Alternatively, the metal plug can be filled with copper, followed by the deposition of a CVD metal nitride over the copper plugs to increase the electromigration resistance. However, a liner layer typically needs to be deposited within the contact/via prior the copper plug fill.

According to a disclosed class of innovative embodiments, there is provided: A method of fabricating an integrated circuit structure, comprising the steps of: (a.) depositing a first metal layer consisting primarily of aluminum within openings of a dielectric layer; (b.) depositing a layer predominantly comprising titanium nitride, without any titanium metal thereunder, over said dielectric layer and said first metal layer, using a chemical vapor deposition process at a temperature less than 400 degrees C. with no ion bombardment; and (c.) depositing at least a second metal layer predominantly comprising aluminum over said layer of titanium nitride; whereby the electromigration resistance of said structure is increased without increasing the resistance of said first metal layer.

According to another disclosed class of innovative embodiments, there is provided: A method of fabricating an integrated circuit metallization structure, comprising the steps of: (a.) depositing a first metal layer consisting primarily of aluminum, using a selective chemical vapor deposition process, within openings of a dielectric layer; (b.) depositing a conductive nitride barrier layer over said dielectric layer and said first metal layer, without any titanium therebetween, using a chemical vapor deposition process at a temperature less than 400 degrees C. with no ion bombardment; and (c.) depositing at least a second metal layer predominantly comprising aluminum over said conductive nitride layer; whereby the grain boundary of said first metal layer is prevented from going into said second metal layer by said conductive nitride layer.

According to another disclosed class of innovative embodiments, there is provided: An integrated circuit structure, comprising: a layer of titanium nitride carbide, having 5 to 30 percent atomic of carbon, overlying a dielectric layer, without any titanium therebetween, said dielectric layer having openings therein, said openings being filled with a first metal layer consisting primarily of aluminum; and a second metal layer predominantly comprising aluminum being deposited over said layer of titanium nitride carbide; whereby the electromigration resistance of said structure is increased without increasing the resistance of said first metal layer.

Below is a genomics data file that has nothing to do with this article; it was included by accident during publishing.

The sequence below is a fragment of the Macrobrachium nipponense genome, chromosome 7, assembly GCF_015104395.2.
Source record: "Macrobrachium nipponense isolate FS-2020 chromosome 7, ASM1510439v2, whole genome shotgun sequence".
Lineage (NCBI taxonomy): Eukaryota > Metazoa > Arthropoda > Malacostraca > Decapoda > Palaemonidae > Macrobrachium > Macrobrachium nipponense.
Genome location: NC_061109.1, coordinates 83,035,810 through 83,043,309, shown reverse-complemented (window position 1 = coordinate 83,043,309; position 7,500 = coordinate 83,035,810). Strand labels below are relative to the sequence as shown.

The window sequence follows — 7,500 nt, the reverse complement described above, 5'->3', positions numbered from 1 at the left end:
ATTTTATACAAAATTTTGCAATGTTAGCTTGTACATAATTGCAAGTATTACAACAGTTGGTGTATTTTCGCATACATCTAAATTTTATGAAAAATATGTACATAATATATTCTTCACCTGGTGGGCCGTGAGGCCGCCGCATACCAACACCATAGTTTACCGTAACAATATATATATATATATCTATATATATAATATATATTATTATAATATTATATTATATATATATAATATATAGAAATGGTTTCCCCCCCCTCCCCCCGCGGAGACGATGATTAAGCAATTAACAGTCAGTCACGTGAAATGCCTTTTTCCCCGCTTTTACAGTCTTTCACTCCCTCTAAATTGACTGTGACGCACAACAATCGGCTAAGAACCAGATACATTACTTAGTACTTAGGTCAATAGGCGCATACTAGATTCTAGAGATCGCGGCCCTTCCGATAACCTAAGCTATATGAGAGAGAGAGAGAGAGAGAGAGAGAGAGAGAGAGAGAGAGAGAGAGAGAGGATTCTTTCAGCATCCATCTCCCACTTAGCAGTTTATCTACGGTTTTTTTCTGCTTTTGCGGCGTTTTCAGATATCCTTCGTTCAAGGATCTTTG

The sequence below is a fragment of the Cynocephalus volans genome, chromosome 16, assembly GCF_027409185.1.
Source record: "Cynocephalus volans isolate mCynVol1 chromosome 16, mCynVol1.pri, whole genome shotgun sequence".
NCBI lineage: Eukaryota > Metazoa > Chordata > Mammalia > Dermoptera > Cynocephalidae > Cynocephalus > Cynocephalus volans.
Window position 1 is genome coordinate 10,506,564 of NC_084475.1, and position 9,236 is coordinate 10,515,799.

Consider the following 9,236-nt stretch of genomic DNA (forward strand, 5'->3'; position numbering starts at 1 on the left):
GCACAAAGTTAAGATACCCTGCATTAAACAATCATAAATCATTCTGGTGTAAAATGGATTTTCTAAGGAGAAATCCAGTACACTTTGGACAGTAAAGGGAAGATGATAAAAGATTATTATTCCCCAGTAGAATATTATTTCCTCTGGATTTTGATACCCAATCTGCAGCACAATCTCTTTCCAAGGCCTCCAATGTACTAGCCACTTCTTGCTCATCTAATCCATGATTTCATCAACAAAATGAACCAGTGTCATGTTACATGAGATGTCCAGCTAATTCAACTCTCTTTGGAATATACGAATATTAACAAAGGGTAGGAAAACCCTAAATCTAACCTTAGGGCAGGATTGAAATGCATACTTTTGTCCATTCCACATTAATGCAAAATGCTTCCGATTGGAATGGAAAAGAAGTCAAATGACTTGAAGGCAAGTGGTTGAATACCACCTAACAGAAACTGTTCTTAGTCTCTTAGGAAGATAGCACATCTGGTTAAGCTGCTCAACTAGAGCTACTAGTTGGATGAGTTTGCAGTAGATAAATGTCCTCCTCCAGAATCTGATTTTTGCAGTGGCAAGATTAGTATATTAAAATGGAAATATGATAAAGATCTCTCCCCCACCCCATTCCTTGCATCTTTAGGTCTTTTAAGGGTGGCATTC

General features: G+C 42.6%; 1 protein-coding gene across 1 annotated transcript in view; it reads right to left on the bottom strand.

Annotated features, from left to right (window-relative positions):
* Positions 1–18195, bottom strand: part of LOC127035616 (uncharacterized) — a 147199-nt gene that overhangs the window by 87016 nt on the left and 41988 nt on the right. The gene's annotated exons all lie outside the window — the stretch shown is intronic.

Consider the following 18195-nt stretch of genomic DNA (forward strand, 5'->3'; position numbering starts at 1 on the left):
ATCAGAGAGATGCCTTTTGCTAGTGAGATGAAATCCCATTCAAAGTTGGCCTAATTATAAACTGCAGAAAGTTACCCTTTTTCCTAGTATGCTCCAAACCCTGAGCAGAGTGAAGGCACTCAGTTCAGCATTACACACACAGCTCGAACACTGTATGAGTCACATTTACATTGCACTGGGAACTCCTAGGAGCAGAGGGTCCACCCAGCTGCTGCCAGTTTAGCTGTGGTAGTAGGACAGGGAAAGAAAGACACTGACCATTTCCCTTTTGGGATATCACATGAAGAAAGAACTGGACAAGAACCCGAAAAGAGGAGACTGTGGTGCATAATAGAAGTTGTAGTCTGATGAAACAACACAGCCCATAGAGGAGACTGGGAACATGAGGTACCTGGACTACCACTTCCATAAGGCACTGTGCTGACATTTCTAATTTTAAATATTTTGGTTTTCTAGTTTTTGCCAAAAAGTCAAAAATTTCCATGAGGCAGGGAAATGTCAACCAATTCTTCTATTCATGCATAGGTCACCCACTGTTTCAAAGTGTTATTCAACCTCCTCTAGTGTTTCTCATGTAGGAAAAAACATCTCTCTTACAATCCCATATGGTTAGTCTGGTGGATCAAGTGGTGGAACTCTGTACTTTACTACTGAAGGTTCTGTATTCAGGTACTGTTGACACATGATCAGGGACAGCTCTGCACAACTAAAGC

Modifications and Variations

As will be recognized by those skilled in the art, the innovative concepts described in the present application can be modified and varied over a tremendous range of applications, and accordingly the scope of patented subject matter is not limited by any of the specific exemplary teachings given, but is only defined by the issued claims.

It should be noted that the number of layers of metallization described above does not implicitly limit any of the claims, which can be applied to processes and structures with more or fewer layers.

Of course, the specific etch chemistries, layer compositions, and layer thicknesses given are merely illustrative, and do not by any means delimit the scope of the claimed inventions.